Data from: Flexible communication within bird families-the consequences of behavioural plasticity for parent-offspring coadaptation
Cite this dataset
Fresneau, Nolwenn; Müller, Wendt (2018). Data from: Flexible communication within bird families-the consequences of behavioural plasticity for parent-offspring coadaptation [Dataset]. Dryad. https://doi.org/10.5061/dryad.4d72h89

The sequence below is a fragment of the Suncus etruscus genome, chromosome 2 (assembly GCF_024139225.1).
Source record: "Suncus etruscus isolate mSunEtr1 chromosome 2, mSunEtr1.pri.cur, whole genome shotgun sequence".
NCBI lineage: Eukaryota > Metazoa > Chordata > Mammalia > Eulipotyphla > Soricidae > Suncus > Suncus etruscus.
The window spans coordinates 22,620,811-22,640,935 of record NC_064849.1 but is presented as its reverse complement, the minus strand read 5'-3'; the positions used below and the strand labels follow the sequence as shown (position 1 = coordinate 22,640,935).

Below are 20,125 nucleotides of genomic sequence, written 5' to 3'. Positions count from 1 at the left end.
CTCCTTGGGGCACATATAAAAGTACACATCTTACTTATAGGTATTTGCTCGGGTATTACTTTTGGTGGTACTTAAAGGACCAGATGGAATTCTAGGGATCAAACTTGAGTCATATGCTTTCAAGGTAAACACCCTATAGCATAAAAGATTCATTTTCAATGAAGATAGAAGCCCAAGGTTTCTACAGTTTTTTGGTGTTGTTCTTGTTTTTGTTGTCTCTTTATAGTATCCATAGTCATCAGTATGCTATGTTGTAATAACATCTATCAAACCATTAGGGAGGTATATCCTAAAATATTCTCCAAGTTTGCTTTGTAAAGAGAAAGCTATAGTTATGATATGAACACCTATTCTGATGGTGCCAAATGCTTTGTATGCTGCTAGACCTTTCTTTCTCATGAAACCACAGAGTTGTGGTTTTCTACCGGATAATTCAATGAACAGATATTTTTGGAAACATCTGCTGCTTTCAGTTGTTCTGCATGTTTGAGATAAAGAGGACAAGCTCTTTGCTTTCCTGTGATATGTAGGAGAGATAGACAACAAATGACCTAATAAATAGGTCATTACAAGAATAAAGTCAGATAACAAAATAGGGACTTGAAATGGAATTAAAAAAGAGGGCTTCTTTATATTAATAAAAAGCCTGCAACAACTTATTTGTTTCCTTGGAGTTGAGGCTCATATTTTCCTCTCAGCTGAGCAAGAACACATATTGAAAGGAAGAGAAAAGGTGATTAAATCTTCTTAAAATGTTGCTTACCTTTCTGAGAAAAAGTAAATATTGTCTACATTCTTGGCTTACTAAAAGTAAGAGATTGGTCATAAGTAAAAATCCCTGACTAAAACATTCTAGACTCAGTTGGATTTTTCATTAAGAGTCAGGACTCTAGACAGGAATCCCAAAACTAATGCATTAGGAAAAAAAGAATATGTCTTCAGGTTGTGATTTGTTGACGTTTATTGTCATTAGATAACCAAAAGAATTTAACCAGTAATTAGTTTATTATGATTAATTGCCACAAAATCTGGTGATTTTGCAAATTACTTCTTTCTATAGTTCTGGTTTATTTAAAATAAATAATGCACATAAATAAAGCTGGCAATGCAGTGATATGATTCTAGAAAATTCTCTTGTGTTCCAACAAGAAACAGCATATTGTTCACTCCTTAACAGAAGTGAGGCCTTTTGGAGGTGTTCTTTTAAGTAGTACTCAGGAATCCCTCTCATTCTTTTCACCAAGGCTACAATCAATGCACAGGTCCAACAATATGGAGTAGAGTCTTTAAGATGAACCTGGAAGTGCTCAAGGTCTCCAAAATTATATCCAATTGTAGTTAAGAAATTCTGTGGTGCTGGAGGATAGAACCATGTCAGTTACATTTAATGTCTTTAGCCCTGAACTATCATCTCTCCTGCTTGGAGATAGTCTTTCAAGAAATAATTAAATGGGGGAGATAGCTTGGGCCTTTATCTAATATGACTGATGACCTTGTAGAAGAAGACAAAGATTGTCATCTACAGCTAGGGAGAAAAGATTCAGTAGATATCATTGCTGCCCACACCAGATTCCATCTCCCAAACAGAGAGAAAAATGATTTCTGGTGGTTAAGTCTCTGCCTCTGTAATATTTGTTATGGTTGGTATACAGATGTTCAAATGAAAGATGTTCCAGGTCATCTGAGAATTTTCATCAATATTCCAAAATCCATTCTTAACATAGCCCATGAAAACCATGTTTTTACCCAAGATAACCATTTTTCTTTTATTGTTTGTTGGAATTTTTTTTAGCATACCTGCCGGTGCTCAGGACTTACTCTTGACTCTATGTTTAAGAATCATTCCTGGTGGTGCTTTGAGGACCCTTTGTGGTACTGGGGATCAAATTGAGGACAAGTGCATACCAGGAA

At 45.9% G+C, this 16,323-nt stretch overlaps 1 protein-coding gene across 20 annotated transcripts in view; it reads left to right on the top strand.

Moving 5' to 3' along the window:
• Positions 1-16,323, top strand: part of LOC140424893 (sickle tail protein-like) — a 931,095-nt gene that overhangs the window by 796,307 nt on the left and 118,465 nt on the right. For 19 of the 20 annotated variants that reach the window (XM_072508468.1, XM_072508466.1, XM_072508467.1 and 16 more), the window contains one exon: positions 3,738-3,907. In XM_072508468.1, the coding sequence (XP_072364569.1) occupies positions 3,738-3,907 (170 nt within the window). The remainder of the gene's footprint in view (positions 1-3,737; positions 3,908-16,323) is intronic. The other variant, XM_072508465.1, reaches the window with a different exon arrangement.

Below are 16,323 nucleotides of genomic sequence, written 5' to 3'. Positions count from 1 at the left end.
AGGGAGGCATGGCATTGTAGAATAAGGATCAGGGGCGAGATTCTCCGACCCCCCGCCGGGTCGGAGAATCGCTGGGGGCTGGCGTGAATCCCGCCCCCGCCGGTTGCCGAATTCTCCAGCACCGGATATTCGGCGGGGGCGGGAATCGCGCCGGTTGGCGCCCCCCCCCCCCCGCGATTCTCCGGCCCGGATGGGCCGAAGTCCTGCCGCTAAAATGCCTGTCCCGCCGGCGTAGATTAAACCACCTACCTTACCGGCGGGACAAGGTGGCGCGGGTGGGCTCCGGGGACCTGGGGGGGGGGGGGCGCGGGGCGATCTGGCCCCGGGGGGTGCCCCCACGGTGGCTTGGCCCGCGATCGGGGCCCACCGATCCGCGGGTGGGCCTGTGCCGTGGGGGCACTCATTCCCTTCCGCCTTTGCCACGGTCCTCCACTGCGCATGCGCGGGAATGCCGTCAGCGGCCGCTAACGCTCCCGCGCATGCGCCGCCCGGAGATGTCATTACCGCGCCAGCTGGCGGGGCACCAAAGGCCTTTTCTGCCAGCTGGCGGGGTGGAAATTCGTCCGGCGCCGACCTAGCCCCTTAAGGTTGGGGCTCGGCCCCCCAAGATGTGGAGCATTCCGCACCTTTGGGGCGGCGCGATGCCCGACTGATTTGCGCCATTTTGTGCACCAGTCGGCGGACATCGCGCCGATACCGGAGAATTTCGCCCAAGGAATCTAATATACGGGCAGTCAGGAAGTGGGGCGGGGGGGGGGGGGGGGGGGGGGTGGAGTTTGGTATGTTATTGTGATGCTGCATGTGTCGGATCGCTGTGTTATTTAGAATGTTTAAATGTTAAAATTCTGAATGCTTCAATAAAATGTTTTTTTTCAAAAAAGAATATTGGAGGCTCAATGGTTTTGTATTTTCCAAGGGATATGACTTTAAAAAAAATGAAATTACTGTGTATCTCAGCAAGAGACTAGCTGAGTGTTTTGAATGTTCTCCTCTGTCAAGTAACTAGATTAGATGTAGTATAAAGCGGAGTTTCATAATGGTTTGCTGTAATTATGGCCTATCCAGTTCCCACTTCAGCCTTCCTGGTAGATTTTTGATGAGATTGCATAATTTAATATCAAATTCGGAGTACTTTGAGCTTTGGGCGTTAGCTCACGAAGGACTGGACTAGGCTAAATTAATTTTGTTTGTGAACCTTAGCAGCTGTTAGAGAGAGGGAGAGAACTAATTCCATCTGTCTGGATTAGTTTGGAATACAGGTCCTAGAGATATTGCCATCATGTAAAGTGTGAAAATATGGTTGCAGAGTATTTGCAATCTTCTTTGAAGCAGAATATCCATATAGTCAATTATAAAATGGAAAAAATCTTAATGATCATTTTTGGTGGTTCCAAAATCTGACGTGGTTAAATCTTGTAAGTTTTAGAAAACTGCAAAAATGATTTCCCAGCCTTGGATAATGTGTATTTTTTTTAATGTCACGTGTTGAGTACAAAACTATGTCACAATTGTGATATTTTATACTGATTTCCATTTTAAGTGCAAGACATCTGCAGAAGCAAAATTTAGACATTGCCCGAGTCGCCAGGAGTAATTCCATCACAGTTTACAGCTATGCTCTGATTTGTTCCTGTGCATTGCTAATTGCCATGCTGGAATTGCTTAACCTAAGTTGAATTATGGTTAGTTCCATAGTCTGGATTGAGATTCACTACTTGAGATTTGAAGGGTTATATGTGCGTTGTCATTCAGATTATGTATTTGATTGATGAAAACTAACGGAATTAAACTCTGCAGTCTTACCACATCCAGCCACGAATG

Offspring are selected to demand more resources than what is optimal for their parents to provide, which results in a complex and dynamic interplay during parental care. Parent-offspring communication often involves conspicuous begging by the offspring which triggers a parental response, typically the transfer of food. So begging and parental provisioning reciprocally influence each other and are therefore expected to coevolve. There is indeed empirical evidence for covariation of offspring begging and parental provisioning at the phenotypic level. However, whether this reflects genetic correlations of mean levels of behaviours or a covariation of the slopes of offspring demand and parental supply functions (= behavioural plasticity) is not known. The latter has gone rather unnoticed - despite the obvious dynamics of parent-offspring communication. In this study we measured parental provisioning and begging behaviour at two different hunger levels using canaries (Serinus canaria) as a model species. This enabled us to simultaneously study the plastic responses of the parents and the offspring to changes in offspring need. We first tested whether parent and offspring behaviours covary phenotypically. Then, using a covariance-partitioning approach, we estimated whether the covariance predominantly occurred at a between-nest level (i.e. indicating a fixed strategy) or at a within-nest level (i.e. reflecting a flexible strategy). We found positive phenotypic covariation of offspring begging and parental provisioning, confirming previous evidence. Yet, this phenotypic covariation was mainly driven by a covariance at the within-nest level. That is parental and offspring behaviours covary because of a plastic behavioural co-adjustment, indicating that behavioural plasticity could be a main driver of parent-offspring coadaptation.